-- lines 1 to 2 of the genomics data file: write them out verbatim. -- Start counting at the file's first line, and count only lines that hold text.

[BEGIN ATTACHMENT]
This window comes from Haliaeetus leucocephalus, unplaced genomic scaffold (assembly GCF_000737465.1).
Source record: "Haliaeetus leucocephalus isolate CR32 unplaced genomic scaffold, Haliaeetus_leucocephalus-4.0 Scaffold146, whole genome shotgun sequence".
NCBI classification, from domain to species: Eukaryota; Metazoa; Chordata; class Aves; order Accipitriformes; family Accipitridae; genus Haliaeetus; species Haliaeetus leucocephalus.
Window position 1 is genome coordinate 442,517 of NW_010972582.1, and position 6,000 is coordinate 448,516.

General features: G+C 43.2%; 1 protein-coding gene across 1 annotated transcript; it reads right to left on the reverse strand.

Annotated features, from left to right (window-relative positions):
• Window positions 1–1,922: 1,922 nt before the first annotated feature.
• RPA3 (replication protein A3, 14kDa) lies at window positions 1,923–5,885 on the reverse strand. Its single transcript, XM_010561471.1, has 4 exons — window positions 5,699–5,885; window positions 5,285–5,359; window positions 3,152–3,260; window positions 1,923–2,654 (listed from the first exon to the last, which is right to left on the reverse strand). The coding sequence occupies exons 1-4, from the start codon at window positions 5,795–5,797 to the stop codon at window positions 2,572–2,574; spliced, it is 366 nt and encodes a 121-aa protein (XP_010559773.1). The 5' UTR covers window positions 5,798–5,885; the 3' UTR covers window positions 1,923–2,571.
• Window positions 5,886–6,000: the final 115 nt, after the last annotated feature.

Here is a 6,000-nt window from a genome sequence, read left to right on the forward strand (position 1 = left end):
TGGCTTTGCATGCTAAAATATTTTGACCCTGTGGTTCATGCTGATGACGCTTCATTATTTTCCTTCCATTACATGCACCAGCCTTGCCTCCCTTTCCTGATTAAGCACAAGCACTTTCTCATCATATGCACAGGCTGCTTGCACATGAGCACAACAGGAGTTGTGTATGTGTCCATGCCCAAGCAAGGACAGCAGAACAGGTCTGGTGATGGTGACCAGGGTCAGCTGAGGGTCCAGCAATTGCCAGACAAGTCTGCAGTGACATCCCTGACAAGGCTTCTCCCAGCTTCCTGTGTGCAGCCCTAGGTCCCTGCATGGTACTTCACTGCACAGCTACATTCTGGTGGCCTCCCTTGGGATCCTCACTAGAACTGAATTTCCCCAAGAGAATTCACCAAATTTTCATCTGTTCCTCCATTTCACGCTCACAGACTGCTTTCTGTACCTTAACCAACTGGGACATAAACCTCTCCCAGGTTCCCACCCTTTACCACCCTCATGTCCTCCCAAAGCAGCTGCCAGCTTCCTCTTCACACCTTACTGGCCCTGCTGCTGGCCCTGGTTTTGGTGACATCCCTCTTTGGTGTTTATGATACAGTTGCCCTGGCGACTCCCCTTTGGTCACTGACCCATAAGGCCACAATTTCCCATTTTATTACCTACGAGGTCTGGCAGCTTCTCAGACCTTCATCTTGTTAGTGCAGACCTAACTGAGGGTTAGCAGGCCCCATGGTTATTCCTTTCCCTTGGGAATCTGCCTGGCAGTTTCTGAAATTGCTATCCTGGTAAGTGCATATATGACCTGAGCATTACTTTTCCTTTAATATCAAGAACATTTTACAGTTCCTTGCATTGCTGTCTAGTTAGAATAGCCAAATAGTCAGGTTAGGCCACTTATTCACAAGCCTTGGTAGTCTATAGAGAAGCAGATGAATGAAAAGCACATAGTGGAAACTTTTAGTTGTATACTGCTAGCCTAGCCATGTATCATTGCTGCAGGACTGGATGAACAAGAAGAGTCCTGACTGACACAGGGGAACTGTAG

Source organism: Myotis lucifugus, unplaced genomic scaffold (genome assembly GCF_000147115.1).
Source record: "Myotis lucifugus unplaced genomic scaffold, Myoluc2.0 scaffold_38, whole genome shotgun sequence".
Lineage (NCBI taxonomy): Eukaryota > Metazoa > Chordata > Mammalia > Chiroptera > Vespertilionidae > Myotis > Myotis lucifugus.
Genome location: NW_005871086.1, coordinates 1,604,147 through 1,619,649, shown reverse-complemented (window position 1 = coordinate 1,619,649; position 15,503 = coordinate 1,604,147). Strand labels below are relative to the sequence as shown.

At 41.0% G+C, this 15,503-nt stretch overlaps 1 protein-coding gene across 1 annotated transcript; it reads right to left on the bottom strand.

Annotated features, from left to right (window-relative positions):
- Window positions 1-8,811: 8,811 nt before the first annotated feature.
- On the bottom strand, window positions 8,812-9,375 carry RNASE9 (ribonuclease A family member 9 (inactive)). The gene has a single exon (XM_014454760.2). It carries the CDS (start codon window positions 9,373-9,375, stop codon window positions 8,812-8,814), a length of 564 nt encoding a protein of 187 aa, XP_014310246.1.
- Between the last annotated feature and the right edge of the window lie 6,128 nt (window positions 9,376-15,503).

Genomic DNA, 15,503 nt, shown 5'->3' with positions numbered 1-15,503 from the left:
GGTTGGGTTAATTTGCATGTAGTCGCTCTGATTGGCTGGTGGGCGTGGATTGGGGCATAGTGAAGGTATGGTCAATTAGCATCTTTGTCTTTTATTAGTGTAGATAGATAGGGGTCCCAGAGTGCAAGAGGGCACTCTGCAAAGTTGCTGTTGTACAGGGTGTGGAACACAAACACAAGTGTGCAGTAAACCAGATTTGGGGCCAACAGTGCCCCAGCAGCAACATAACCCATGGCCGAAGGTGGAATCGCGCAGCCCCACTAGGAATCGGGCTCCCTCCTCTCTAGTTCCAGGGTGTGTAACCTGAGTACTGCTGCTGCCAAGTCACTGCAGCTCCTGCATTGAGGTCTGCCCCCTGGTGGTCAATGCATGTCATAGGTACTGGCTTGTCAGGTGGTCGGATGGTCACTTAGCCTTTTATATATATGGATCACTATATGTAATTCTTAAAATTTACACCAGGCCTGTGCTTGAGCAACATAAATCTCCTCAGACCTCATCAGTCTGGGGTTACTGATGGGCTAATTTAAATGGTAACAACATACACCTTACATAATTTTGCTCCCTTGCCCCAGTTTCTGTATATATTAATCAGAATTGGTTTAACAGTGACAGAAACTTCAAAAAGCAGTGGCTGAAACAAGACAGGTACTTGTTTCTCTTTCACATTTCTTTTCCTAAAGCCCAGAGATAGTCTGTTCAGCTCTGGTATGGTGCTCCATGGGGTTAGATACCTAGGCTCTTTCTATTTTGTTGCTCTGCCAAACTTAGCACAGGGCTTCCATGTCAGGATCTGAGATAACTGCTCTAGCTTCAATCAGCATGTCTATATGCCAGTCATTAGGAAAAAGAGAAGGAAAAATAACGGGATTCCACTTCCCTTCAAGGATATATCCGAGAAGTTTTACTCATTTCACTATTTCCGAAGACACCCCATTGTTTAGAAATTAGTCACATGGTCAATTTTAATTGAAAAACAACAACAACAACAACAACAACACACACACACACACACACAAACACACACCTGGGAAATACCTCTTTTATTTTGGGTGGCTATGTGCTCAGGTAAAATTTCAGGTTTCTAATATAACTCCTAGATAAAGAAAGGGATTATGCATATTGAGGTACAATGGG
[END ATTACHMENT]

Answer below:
This window comes from Haliaeetus leucocephalus, unplaced genomic scaffold (assembly GCF_000737465.1).
Source record: "Haliaeetus leucocephalus isolate CR32 unplaced genomic scaffold, Haliaeetus_leucocephalus-4.0 Scaffold146, whole genome shotgun sequence".